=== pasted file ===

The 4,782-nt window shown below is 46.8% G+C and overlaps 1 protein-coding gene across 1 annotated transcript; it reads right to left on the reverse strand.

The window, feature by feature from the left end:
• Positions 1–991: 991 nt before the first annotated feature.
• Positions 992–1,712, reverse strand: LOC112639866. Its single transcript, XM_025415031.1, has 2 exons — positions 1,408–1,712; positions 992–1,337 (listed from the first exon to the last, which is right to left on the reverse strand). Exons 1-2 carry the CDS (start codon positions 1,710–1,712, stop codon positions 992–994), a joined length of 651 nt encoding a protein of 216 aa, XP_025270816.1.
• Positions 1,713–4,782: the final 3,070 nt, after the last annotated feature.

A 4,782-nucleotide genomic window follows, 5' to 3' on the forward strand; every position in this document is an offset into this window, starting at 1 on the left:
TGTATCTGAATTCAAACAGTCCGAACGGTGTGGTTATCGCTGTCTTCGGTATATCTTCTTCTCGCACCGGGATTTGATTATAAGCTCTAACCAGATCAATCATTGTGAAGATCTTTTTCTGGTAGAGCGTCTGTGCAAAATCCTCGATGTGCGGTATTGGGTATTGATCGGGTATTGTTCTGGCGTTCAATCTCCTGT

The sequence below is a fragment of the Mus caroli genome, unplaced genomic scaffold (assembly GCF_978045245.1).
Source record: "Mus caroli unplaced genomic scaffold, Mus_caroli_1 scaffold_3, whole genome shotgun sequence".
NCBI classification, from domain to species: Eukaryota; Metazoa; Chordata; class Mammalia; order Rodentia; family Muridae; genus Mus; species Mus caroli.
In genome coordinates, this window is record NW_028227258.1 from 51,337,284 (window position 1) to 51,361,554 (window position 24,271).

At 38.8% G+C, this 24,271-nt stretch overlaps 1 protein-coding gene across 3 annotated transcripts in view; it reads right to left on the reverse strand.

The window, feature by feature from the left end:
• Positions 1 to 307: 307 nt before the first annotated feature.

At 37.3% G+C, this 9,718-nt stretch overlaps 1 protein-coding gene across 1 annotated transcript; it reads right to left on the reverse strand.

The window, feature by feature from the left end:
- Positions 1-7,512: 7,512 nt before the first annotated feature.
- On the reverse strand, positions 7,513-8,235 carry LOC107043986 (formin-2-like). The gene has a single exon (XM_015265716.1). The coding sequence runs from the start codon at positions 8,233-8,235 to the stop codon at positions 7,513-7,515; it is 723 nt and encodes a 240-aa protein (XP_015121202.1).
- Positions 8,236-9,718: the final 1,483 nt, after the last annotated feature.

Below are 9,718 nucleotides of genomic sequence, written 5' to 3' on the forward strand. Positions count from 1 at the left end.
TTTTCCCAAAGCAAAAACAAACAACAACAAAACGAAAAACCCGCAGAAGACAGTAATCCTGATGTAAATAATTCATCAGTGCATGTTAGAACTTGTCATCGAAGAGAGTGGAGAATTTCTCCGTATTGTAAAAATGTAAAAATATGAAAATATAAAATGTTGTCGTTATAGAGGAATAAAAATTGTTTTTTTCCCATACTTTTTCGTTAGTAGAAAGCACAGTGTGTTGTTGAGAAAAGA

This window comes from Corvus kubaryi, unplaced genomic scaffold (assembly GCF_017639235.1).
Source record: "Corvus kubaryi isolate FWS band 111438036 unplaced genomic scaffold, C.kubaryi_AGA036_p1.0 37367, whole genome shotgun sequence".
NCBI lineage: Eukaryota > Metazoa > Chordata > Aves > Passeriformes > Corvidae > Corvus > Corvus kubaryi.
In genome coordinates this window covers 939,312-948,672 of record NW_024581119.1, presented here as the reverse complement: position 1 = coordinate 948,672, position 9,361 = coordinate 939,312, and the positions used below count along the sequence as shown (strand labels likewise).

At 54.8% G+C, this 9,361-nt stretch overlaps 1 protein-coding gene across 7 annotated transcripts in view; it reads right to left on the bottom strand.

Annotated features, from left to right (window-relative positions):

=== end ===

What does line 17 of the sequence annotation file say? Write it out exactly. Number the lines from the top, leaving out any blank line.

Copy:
- Positions 1-7,512: 7,512 nt before the first annotated feature.